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Question

When we used derivation of motion in numericals

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Solution

The three equations of motions are:

1) v = v0 + aΔt
2) x = x0 + v0Δt + ½aΔt^2
3) v^2 = v0^2 + 2a(xx0)

These are the equations you learn in the physics class at school to calculate the velocity or end position of an object given an acceleration and a time or a distance.

Let me tell you a little secret: there are no 3 equations of motion. The three things you see above follow directly from the definition of a constant acceleration in one direction. But you need a bit of calculus to see that. The 3 above are an easy way to calculate things without needing calculus.

To know which one you need requires a close examination of your physics problem. E.g.
  • Equation 1) you use when the physics teacher asks you to calculate a speed, given some actions during a period of time.
  • Equation 2) you use when the physics teacher asks you to calculate a position, given some actions during a period of time.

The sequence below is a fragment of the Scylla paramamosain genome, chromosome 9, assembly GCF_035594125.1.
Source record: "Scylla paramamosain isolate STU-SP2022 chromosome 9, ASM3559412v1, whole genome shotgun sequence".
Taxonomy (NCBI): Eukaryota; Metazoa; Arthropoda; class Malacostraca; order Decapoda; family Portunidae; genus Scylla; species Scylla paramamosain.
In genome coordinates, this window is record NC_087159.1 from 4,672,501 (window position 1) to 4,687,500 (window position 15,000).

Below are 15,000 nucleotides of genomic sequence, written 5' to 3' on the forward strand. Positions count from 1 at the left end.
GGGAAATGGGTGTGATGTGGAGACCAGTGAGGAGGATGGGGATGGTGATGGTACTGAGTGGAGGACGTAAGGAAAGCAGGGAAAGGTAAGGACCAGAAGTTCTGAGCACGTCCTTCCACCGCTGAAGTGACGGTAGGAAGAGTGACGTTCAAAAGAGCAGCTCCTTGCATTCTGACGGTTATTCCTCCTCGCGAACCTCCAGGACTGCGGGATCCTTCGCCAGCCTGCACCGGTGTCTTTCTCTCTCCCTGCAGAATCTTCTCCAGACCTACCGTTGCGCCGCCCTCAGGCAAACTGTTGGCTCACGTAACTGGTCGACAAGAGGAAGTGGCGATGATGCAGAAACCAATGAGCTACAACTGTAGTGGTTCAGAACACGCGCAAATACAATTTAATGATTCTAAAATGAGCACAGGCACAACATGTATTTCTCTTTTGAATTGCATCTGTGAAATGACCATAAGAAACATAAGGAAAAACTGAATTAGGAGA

• Equation 3) you use when the physics teachers asks you to calculate a speed, given some actions over some distance.

Lets try this out!

Equation 1: gives you a speed as answer and it needs a time as input.
  • What is the speed of Jan when she travels at 10 m/s without accelerating for 10 seconds?

Answer:

v0 = 10 m/s ; a = 0 m/s^2 (she isn't accelerating) ; Δt = 10 s

So, v = 10 + 0 * 10 = 10 m/s
  • What is the speed of Jan when she travels at 10/ms and decelerates at 10 m/s^2 for 2 seconds?

Answer:

v0 = 10 m/s ; a = -10 m/s^2 ; Δt = 2 s

So, v = 10 + -10 * 2 = - 10 m/s (she travels in the opposite direction)

Equation 2: gives you a position as answer and needs a time as input.
  • Jan travels at 10 m/s without acceleration where is she 10 seconds later?

Answer:

x0 = A (some point in space) ; v0 = 10 m/s ; a = 0 ; Δt = 10 s

So, x = A + 10 * 10 + ½ * 0 * 2^ 2 = A + 100 meter.

I don't know where A is but Jan is 100 meters further on her route.
  • Jan travels at 10 m/s , decelerates at 10 m/s^s for 2 seconds, where is she now?

Answer:

x0 = A (some point in space) ; v0 = 10 m/s ; a = -10 m/s^2 ; Δt = 2 s

So, x = A + 10 * 2 + ½ * - 10 * 2 ^ 2 = A + 20 - 20 = A

I don't know where A is but that is where Jan is now.

Equation 3: gives you a speed given a distance.
  • Jan travels at 10 m/s , from the last problem we know she decelerated at 10 m/s^2 and is again at A. What is her speed?

Answer:

v0 = 10 ; a = -10 m/s^2 ; x - x0 = 0 (she moved right turned and is back in A).

v ^ 2 = 10 ^ 2 + 2 * -10 * 0 = 100 ; | v | = 10 m/s^2 We know that the magnitude of the speed is 10 m/s, but because equation 3 uses squares we don't know the direction.

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